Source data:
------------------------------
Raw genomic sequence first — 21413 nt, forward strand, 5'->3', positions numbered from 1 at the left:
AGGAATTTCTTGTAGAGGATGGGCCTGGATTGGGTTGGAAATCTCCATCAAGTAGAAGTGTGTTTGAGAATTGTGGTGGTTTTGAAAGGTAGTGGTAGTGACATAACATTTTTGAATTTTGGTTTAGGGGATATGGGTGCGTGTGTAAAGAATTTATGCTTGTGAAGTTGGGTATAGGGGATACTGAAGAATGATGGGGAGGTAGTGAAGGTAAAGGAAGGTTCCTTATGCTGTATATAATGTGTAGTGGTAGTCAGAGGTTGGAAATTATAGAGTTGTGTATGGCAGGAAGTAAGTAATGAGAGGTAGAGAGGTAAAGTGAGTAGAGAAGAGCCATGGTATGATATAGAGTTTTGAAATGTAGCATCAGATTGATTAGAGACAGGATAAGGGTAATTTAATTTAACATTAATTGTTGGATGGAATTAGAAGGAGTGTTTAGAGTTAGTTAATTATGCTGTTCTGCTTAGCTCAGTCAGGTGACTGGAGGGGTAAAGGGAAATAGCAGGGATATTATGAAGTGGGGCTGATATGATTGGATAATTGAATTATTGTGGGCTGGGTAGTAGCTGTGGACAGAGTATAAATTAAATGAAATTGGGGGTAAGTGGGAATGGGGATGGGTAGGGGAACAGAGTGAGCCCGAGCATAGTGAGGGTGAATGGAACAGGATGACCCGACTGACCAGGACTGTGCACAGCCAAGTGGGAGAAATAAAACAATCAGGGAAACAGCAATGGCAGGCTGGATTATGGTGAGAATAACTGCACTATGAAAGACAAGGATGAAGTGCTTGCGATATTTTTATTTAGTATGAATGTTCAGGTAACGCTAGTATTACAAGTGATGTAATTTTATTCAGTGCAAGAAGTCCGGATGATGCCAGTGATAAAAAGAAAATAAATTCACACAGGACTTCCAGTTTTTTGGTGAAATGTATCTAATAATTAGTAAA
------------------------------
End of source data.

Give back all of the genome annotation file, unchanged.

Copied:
Raw genomic sequence first — 21413 nt, forward strand, 5'->3', positions numbered from 1 at the left:
AGGAATTTCTTGTAGAGGATGGGCCTGGATTGGGTTGGAAATCTCCATCAAGTAGAAGTGTGTTTGAGAATTGTGGTGGTTTTGAAAGGTAGTGGTAGTGACATAACATTTTTGAATTTTGGTTTAGGGGATATGGGTGCGTGTGTAAAGAATTTATGCTTGTGAAGTTGGGTATAGGGGATACTGAAGAATGATGGGGAGGTAGTGAAGGTAAAGGAAGGTTCCTTATGCTGTATATAATGTGTAGTGGTAGTCAGAGGTTGGAAATTATAGAGTTGTGTATGGCAGGAAGTAAGTAATGAGAGGTAGAGAGGTAAAGTGAGTAGAGAAGAGCCATGGTATGATATAGAGTTTTGAAATGTAGCATCAGATTGATTAGAGACAGGATAAGGGTAATTTAATTTAACATTAATTGTTGGATGGAATTAGAAGGAGTGTTTAGAGTTAGTTAATTATGCTGTTCTGCTTAGCTCAGTCAGGTGACTGGAGGGGTAAAGGGAAATAGCAGGGATATTATGAAGTGGGGCTGATATGATTGGATAATTGAATTATTGTGGGCTGGGTAGTAGCTGTGGACAGAGTATAAATTAAATGAAATTGGGGGTAAGTGGGAATGGGGATGGGTAGGGGAACAGAGTGAGCCCGAGCATAGTGAGGGTGAATGGAACAGGATGACCCGACTGACCAGGACTGTGCACAGCCAAGTGGGAGAAATAAAACAATCAGGGAAACAGCAATGGCAGGCTGGATTATGGTGAGAATAACTGCACTATGAAAGACAAGGATGAAGTGCTTGCGATATTTTTATTTAGTATGAATGTTCAGGTAACGCTAGTATTACAAGTGATGTAATTTTATTCAGTGCAAGAAGTCCGGATGATGCCAGTGATAAAAAGAAAATAAATTCACACAGGACTTCCAGTTTTTTGGTGAAATGTATCTAATAATTAGTAAA